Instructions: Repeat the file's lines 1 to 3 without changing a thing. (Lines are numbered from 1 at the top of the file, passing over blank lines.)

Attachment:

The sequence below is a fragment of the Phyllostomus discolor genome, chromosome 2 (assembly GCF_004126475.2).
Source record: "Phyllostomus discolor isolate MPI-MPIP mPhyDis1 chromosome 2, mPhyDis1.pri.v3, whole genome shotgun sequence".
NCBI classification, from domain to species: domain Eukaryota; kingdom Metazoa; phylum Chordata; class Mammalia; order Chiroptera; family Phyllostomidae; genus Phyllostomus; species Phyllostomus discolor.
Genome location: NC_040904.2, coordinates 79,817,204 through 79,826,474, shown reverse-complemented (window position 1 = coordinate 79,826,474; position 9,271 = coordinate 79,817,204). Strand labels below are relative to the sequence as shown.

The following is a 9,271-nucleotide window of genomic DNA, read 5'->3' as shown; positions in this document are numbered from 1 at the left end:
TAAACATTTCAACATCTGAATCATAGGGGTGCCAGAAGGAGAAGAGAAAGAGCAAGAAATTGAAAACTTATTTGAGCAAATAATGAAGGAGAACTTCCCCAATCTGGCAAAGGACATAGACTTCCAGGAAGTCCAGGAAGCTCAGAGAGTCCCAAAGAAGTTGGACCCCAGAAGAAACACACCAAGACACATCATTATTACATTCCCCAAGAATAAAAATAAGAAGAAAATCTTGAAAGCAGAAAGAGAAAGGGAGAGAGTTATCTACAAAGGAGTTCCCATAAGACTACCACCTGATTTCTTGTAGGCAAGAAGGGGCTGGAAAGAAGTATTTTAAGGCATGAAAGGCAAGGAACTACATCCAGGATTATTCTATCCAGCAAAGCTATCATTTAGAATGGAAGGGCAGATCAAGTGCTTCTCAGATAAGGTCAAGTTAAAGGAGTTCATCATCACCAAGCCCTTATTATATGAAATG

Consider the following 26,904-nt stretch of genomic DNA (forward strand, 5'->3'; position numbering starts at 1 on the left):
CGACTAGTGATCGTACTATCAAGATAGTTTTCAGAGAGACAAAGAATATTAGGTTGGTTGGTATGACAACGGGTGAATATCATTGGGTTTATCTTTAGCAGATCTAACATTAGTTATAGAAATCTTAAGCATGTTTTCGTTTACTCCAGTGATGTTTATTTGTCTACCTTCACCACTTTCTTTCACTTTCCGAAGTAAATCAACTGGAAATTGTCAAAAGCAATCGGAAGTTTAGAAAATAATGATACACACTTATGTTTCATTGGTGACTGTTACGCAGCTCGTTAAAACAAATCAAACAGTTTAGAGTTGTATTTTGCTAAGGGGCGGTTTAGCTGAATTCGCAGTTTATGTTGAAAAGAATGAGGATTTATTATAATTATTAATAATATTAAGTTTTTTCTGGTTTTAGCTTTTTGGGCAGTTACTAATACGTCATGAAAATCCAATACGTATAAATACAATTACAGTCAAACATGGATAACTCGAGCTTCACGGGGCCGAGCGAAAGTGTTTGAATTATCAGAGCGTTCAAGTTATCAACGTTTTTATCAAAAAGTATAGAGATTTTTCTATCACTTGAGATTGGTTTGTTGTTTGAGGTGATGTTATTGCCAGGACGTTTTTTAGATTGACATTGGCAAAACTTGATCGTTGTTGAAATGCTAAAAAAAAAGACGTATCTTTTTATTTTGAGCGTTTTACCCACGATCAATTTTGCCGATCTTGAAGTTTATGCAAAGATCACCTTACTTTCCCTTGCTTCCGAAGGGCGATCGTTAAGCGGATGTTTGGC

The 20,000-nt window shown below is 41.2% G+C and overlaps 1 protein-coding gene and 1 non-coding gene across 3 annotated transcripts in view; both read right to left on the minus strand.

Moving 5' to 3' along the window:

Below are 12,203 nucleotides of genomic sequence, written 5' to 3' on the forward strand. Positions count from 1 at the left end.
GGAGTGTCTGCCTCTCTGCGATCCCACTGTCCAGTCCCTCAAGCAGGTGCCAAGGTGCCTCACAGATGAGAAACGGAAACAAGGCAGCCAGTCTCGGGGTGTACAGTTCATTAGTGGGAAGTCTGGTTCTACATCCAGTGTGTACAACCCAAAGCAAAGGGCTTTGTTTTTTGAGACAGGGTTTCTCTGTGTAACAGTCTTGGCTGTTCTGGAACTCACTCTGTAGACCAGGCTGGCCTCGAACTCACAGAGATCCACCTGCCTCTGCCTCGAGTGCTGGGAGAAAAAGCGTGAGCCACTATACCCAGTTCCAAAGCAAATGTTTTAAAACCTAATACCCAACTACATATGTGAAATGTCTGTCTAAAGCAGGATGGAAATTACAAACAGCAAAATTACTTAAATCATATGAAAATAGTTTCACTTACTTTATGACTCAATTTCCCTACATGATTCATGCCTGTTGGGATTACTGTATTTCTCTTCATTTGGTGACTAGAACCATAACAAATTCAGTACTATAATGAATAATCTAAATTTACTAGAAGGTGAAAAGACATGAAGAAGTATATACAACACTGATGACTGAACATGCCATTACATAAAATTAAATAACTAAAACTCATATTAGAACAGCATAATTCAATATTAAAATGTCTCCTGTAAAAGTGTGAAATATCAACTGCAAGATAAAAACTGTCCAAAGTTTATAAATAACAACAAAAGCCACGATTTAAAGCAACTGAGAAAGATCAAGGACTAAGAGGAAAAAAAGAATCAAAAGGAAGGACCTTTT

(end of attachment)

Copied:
The sequence below is a fragment of the Phyllostomus discolor genome, chromosome 2 (assembly GCF_004126475.2).
Source record: "Phyllostomus discolor isolate MPI-MPIP mPhyDis1 chromosome 2, mPhyDis1.pri.v3, whole genome shotgun sequence".
NCBI classification, from domain to species: domain Eukaryota; kingdom Metazoa; phylum Chordata; class Mammalia; order Chiroptera; family Phyllostomidae; genus Phyllostomus; species Phyllostomus discolor.